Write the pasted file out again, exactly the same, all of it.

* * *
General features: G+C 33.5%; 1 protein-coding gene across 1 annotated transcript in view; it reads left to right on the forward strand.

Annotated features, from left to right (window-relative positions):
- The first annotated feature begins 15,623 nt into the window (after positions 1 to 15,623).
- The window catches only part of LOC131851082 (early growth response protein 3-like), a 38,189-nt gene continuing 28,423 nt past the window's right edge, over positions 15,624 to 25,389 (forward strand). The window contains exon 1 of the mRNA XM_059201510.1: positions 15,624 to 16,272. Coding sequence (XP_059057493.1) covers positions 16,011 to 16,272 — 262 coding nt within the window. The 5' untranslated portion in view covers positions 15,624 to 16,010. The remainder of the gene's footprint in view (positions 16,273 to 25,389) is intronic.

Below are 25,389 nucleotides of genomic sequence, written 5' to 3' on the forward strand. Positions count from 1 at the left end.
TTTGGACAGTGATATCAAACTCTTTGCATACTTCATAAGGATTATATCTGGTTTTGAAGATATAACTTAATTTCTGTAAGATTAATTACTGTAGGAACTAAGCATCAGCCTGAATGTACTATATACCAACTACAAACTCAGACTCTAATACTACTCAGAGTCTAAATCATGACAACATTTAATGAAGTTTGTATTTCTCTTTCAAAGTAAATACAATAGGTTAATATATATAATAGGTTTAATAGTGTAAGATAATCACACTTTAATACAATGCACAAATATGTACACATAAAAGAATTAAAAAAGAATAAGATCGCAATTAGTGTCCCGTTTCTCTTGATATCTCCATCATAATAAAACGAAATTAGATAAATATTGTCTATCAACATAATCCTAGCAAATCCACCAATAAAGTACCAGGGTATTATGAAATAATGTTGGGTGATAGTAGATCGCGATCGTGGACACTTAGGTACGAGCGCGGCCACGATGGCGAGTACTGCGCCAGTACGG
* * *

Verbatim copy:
General features: G+C 33.5%; 1 protein-coding gene across 1 annotated transcript in view; it reads left to right on the forward strand.

Annotated features, from left to right (window-relative positions):
- The first annotated feature begins 15,623 nt into the window (after positions 1 to 15,623).
- The window catches only part of LOC131851082 (early growth response protein 3-like), a 38,189-nt gene continuing 28,423 nt past the window's right edge, over positions 15,624 to 25,389 (forward strand). The window contains exon 1 of the mRNA XM_059201510.1: positions 15,624 to 16,272. Coding sequence (XP_059057493.1) covers positions 16,011 to 16,272 — 262 coding nt within the window. The 5' untranslated portion in view covers positions 15,624 to 16,010. The remainder of the gene's footprint in view (positions 16,273 to 25,389) is intronic.

Below are 25,389 nucleotides of genomic sequence, written 5' to 3' on the forward strand. Positions count from 1 at the left end.
TTTGGACAGTGATATCAAACTCTTTGCATACTTCATAAGGATTATATCTGGTTTTGAAGATATAACTTAATTTCTGTAAGATTAATTACTGTAGGAACTAAGCATCAGCCTGAATGTACTATATACCAACTACAAACTCAGACTCTAATACTACTCAGAGTCTAAATCATGACAACATTTAATGAAGTTTGTATTTCTCTTTCAAAGTAAATACAATAGGTTAATATATATAATAGGTTTAATAGTGTAAGATAATCACACTTTAATACAATGCACAAATATGTACACATAAAAGAATTAAAAAAGAATAAGATCGCAATTAGTGTCCCGTTTCTCTTGATATCTCCATCATAATAAAACGAAATTAGATAAATATTGTCTATCAACATAATCCTAGCAAATCCACCAATAAAGTACCAGGGTATTATGAAATAATGTTGGGTGATAGTAGATCGCGATCGTGGACACTTAGGTACGAGCGCGGCCACGATGGCGAGTACTGCGCCAGTACGG